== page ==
"Study to be quiet"

The epistles of Paul were written long ago, but their messages of comfort and advice are of great practical value today. Paul's advice "that ye study to be quiet, and to do your own business," came as a heartening benediction to a student of Christian Science who was tempted to believe in a lack of time for study. It was seen that our true business is to reflect God, and that it is impossible for us to do more than this, whatever our walk in life. So if we are confronted with a burdened sense of having too much to do, too many calls upon our time so that the opportunity for study seems very limited, then is the time to "study to be quiet, and to do [our] own business." Then is the time to follow the admonition of the Psalmist, "Be still, and know that I am God"—know that the "I AM" forever maintains the harmony of man's true being or ego. Man is always about the Father's business, reflecting the restful activity of the divine Mind.

Jesus' consciousness of this truth is shown in his words, "Verily, verily, I say unto you, The Son can do nothing of himself, but what he seeth the Father do: for what things soever he doeth, these also doeth the Son likewise." This understanding must surely bring relief from all sense of stress and strain. Christ Jesus so clearly identified himself with the spiritual idea of man as God's reflection that he was continuously about the Father's business, quietly proving the nothingness of all that would attempt to hinder his divine activity; and he was able to do this through his spiritual perception of God as man's only origin.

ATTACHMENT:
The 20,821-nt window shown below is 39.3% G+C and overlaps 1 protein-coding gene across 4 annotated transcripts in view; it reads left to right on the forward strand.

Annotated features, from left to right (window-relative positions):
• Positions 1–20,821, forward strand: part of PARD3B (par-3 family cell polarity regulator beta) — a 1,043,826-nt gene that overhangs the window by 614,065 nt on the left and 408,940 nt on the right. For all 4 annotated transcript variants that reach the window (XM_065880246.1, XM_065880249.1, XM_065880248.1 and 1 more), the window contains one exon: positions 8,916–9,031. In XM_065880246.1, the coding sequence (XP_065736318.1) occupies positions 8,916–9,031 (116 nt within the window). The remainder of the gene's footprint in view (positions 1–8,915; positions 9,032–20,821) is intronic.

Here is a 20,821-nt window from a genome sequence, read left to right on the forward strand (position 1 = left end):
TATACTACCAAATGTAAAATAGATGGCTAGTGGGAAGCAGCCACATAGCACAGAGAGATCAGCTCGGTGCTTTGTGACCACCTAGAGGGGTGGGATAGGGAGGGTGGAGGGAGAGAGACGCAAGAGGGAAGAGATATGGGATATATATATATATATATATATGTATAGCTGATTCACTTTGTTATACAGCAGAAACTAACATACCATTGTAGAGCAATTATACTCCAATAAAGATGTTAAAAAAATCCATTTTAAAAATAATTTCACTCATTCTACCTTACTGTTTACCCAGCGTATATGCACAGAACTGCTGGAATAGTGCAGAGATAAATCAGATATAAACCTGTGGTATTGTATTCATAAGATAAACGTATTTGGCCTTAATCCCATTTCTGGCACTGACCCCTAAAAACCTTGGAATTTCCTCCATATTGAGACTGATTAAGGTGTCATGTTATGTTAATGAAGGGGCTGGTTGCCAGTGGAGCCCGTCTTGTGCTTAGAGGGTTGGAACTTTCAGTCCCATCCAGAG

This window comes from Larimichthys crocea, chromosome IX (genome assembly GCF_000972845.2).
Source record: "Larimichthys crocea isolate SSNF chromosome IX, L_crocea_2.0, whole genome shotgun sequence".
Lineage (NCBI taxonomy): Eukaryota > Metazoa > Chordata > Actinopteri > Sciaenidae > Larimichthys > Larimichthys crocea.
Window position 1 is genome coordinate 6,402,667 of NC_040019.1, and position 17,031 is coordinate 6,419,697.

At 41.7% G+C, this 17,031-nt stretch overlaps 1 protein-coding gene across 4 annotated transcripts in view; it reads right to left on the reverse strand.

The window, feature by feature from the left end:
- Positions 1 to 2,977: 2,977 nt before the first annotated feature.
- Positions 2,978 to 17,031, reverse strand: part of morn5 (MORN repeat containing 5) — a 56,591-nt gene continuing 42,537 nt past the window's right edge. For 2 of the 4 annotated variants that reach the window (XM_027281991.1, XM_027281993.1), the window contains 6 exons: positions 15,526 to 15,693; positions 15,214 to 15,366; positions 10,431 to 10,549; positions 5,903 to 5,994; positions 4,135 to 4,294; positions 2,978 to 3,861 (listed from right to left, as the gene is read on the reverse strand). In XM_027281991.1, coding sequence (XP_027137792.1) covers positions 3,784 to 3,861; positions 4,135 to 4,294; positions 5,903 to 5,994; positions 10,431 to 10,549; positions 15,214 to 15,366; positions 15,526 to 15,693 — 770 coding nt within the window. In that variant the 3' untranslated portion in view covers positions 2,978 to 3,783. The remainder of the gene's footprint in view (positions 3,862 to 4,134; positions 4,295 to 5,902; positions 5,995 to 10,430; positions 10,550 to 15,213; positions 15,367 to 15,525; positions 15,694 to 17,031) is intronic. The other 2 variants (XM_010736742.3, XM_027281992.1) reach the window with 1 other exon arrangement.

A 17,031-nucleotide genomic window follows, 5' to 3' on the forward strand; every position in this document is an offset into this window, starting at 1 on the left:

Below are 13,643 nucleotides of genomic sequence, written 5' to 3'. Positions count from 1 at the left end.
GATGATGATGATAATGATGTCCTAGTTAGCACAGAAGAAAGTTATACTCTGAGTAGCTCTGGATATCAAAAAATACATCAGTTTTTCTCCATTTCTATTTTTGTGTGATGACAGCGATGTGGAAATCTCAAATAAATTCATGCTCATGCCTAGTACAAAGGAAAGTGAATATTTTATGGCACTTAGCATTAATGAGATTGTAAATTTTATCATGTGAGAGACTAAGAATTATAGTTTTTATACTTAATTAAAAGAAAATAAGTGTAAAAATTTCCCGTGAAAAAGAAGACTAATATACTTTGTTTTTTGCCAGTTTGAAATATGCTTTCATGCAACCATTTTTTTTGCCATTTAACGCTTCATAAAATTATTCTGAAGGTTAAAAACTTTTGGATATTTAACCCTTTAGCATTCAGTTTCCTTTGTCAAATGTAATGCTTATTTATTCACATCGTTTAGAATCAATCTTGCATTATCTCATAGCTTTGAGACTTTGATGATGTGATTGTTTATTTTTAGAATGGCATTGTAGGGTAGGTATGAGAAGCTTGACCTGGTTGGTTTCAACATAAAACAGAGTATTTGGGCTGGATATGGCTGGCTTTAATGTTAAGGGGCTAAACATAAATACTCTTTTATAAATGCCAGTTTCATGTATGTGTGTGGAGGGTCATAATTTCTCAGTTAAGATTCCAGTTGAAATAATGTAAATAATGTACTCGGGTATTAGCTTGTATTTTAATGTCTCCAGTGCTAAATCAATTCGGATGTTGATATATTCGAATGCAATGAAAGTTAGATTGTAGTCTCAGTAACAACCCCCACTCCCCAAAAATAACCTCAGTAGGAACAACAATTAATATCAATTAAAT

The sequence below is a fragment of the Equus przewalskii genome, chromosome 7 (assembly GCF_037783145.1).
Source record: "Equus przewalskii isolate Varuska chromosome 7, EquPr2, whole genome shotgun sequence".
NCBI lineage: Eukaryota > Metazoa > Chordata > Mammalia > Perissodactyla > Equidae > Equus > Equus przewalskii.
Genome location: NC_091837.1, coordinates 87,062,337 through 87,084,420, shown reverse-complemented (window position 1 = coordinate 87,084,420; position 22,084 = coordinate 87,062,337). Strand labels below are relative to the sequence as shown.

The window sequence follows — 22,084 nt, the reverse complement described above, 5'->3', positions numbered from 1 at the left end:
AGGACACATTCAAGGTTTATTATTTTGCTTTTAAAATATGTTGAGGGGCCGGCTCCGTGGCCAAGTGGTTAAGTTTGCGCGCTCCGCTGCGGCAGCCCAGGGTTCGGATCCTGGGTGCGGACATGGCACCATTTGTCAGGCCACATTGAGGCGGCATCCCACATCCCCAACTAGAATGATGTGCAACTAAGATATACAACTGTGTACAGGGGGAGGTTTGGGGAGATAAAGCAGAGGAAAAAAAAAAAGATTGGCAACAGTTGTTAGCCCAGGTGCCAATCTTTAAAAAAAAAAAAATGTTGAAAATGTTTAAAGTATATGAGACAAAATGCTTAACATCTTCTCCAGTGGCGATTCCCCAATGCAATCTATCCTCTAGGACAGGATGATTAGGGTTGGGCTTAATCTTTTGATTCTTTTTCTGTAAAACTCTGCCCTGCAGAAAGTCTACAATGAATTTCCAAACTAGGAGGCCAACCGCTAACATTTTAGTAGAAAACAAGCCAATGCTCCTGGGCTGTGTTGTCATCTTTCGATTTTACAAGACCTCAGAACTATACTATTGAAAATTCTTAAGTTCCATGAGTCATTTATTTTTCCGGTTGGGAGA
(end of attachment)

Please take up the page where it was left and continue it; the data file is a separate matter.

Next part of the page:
"Those instructed in Christian Science have reached the glorious perception that God is the only author of man," writes Mrs. Eddy in "Science and Health with Key to the Scriptures" (p. 29). The truth of spiritual creation first comes to human thought as a dim glimpse of revelation, and it must be unfolded through quiet communion with the one Father-Mother God and not exposed to the chill blasts of mortal opinions. To one who catches his first glimpse of this spiritual idea, the vision is so wonderful that the temptation to shout it aloud on the housetops is difficult to resist. Yet this is a time to give careful heed to Paul's admonition. The Thessalonians to whom he wrote were demonstrating the Christian life and fulfilling Paul's expectations to some extent, and he urged upon them the necessity of studying to be quiet.

Maintaining Our Identity
November 2, 1935

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